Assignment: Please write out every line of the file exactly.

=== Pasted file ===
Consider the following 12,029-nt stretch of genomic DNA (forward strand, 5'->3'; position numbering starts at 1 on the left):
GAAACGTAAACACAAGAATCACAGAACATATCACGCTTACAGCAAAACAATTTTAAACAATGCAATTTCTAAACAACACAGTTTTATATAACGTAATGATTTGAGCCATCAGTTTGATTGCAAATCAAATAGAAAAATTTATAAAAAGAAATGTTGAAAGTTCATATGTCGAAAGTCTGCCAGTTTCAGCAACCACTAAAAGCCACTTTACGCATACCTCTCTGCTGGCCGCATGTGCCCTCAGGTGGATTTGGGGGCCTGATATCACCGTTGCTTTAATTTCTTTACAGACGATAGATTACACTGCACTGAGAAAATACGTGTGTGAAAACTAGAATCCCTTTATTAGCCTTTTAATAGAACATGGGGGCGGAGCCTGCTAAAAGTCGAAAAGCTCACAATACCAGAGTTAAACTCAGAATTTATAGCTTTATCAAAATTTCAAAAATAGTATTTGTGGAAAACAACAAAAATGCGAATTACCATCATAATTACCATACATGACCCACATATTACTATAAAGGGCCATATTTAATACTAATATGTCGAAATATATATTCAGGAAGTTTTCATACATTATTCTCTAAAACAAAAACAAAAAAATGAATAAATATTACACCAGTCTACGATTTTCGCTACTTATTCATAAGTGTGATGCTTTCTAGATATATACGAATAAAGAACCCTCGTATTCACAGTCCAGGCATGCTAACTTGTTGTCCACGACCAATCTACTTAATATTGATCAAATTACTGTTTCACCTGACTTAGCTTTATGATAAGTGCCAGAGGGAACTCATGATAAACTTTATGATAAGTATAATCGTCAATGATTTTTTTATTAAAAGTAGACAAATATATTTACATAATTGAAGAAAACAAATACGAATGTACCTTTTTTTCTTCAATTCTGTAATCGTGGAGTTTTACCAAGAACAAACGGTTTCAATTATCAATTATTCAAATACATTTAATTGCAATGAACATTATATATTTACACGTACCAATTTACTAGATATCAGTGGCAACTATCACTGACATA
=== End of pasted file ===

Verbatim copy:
Consider the following 12,029-nt stretch of genomic DNA (forward strand, 5'->3'; position numbering starts at 1 on the left):
GAAACGTAAACACAAGAATCACAGAACATATCACGCTTACAGCAAAACAATTTTAAACAATGCAATTTCTAAACAACACAGTTTTATATAACGTAATGATTTGAGCCATCAGTTTGATTGCAAATCAAATAGAAAAATTTATAAAAAGAAATGTTGAAAGTTCATATGTCGAAAGTCTGCCAGTTTCAGCAACCACTAAAAGCCACTTTACGCATACCTCTCTGCTGGCCGCATGTGCCCTCAGGTGGATTTGGGGGCCTGATATCACCGTTGCTTTAATTTCTTTACAGACGATAGATTACACTGCACTGAGAAAATACGTGTGTGAAAACTAGAATCCCTTTATTAGCCTTTTAATAGAACATGGGGGCGGAGCCTGCTAAAAGTCGAAAAGCTCACAATACCAGAGTTAAACTCAGAATTTATAGCTTTATCAAAATTTCAAAAATAGTATTTGTGGAAAACAACAAAAATGCGAATTACCATCATAATTACCATACATGACCCACATATTACTATAAAGGGCCATATTTAATACTAATATGTCGAAATATATATTCAGGAAGTTTTCATACATTATTCTCTAAAACAAAAACAAAAAAATGAATAAATATTACACCAGTCTACGATTTTCGCTACTTATTCATAAGTGTGATGCTTTCTAGATATATACGAATAAAGAACCCTCGTATTCACAGTCCAGGCATGCTAACTTGTTGTCCACGACCAATCTACTTAATATTGATCAAATTACTGTTTCACCTGACTTAGCTTTATGATAAGTGCCAGAGGGAACTCATGATAAACTTTATGATAAGTATAATCGTCAATGATTTTTTTATTAAAAGTAGACAAATATATTTACATAATTGAAGAAAACAAATACGAATGTACCTTTTTTTCTTCAATTCTGTAATCGTGGAGTTTTACCAAGAACAAACGGTTTCAATTATCAATTATTCAAATACATTTAATTGCAATGAACATTATATATTTACACGTACCAATTTACTAGATATCAGTGGCAACTATCACTGACATA